Some 4 in 10 people saved more during the pandemic than they managed to previously, with almost 70% citing the reduction in spending opportunities as the main reason for this. Of those who said they saved less, a reduction in personal and/or household income was the main reason.
According to the latest survey from Aviva Life & Pensions Ireland (Aviva) which looked at people’s savings habits during the pandemic and how they changed, a greater number of women (43%) than men (36%) increased their savings over the last two years. The research was conducted by iReach Insights of 1,000 adults nationwide in March.
Highlights from the survey included:
- People aged between 25-34 were the most active savers, with 50% of this age cohort saying they changed their savings habits for the better over the last two years, compared with a national average of 40%
- Uncertainty over the future was the catalyst for almost 4 in 10 people to save more
- Some 1/5 said the pandemic simply gave them more time to get their financial affairs in order and this was truer for younger age groups
- For 13% of those who saved less during the pandemic – a reduction in either personal and/ or household income was the primary reason for this
- For 1/5 of people, their increased use of online shopping during the lockdowns was a primary reason for them being unable to save – men were slightly more likely than women to cite this as a reason. Also, those in the 25- 34 age bracket were vastly more likely to contribute this as a major factor in them not saving (54%)
- 18 – 24-year-olds said their spending increased as a result of anxiety during the pandemic
- Significantly more women (41%) than men (24%) experienced a reduction in their personal income which precluded them from putting funds aside
- More men (27%) than women (4%) said they lost their job during the pandemic
- More than 1/5 (27%) of 35 – 44-year-olds said they were supporting family members financially during the pandemic
The fact that people aged between 25 and 34 were most likely to up their savings may well be down to the fact that this group would ordinarily spend a large portion of their disposable income on activities like socialising and holidays – both of which were severely curtailed. It could also be the case that, due to the feasibility of remote working, a sizeable portion of this age cohort may also have moved back to the family home during the pandemic thus saving on rent and bills. This finding supports the contention that the mortgage market is seeing people use their “pandemic savings” as a down-payment on a first home, as this age group would be the ones taking their first steps on the property ladder.Eoin Kennedy, Aviva
Why save more?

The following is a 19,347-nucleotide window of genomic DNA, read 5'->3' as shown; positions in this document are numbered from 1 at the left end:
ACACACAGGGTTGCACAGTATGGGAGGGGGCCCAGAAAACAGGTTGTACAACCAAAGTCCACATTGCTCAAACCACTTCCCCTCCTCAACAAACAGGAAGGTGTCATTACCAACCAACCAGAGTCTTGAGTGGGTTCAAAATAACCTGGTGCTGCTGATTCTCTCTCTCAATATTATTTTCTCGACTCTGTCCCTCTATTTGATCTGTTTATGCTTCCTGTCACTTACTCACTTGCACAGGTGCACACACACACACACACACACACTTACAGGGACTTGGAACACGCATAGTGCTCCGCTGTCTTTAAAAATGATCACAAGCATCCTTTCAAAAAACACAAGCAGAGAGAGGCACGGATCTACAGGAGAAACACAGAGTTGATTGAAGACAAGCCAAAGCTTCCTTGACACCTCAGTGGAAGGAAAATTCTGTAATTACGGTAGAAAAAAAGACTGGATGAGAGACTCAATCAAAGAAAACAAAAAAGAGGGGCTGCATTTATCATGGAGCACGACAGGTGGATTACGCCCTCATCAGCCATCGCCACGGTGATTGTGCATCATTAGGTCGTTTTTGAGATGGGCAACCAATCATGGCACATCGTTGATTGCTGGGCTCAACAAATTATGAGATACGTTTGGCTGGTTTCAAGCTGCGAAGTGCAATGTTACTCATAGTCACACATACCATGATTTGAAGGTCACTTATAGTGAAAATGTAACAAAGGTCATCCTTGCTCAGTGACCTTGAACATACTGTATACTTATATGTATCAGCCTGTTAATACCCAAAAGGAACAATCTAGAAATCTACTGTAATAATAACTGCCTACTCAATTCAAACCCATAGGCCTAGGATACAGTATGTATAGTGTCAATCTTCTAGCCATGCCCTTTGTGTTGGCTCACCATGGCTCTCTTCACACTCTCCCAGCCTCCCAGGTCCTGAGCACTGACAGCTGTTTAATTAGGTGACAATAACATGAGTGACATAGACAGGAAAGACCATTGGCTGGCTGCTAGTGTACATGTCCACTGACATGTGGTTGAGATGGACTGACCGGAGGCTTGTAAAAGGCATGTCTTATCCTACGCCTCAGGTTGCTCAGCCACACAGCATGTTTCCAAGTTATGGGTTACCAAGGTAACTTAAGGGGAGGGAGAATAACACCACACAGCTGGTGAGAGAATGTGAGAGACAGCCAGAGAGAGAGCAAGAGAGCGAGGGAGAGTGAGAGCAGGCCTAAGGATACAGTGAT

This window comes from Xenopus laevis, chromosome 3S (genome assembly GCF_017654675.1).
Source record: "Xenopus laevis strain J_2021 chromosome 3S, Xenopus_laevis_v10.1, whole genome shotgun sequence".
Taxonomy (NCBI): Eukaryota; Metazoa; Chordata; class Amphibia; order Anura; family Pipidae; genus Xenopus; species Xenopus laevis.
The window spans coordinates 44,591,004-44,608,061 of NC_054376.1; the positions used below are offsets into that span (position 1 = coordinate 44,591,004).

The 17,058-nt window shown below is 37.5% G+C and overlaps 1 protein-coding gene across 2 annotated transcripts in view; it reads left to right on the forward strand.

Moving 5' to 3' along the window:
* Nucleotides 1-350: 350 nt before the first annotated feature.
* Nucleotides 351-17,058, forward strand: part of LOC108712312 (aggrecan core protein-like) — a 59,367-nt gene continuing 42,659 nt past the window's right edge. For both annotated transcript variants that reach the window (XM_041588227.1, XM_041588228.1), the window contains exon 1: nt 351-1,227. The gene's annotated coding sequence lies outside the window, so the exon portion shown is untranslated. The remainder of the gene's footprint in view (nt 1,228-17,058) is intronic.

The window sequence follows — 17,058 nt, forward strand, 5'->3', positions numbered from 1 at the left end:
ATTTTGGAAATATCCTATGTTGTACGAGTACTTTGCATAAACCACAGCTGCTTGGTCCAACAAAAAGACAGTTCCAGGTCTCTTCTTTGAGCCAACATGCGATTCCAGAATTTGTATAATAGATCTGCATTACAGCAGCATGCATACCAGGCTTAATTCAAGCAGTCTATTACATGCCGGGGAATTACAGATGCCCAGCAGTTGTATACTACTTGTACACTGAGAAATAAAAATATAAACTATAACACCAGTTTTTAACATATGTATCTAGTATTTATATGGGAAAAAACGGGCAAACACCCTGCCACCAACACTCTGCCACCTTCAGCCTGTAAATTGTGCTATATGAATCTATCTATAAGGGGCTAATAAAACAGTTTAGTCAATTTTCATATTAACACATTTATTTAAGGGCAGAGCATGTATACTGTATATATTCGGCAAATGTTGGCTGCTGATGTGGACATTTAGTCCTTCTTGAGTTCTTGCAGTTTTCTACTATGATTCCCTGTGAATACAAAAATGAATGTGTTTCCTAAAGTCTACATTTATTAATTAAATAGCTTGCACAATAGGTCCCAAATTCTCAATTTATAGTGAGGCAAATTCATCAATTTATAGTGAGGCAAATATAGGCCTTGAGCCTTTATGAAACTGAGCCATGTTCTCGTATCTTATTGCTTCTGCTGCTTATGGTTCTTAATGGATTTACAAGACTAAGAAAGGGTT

“In terms of other reasons why people were able to save more, restrictions reducing the opportunities to spend was the most common driver (69%), more so for those in the 18 – 24 age bracket – 94% of whom said that this was the case for them. This was followed by 80% of respondents over 55. This stands to reason as, for the former, their social lives were halted hugely – which is probably what they spend most of their income on, and the older cohort of respondents – particularly those over 70 - were restricted more than any other group in where they could go and what they could do over the past two years”.
Eoin Kennedy observed: “While savings definitely increased overall, we cannot overlook the 1 in 4 respondents to our survey who said that they either saved less or did not save at all during the pandemic. Clearly ‘pandemic savings’ is not universally applicable. It is clear however that many households were left financially vulnerable as a result of the pandemic, as many were feeling the squeeze before Covid, and it seems that financial hardship has certainly increased for more as a consequence of it.
“As we reach the far side of the pandemic it’s very interesting to look back over the last couple of years from this new vantage point, particularly when it comes to how we have fared in terms of personal finances over this difficult period. The survey indicates that in the main, we were able to save more, primarily due to having less opportunities to spend, but also because the down time gave people more time to get their affairs in order and develop a regular savings habit, with a fifth of respondents to the survey finding this to be the case. This tallies with CSO figures which found that gross saving of households increased by 166% to €31.5bn in 20201, compared with €11.9bn in 2019. By comparison, household savings had only risen by 1.2% the previous year”, concluded Eoin Kennedy.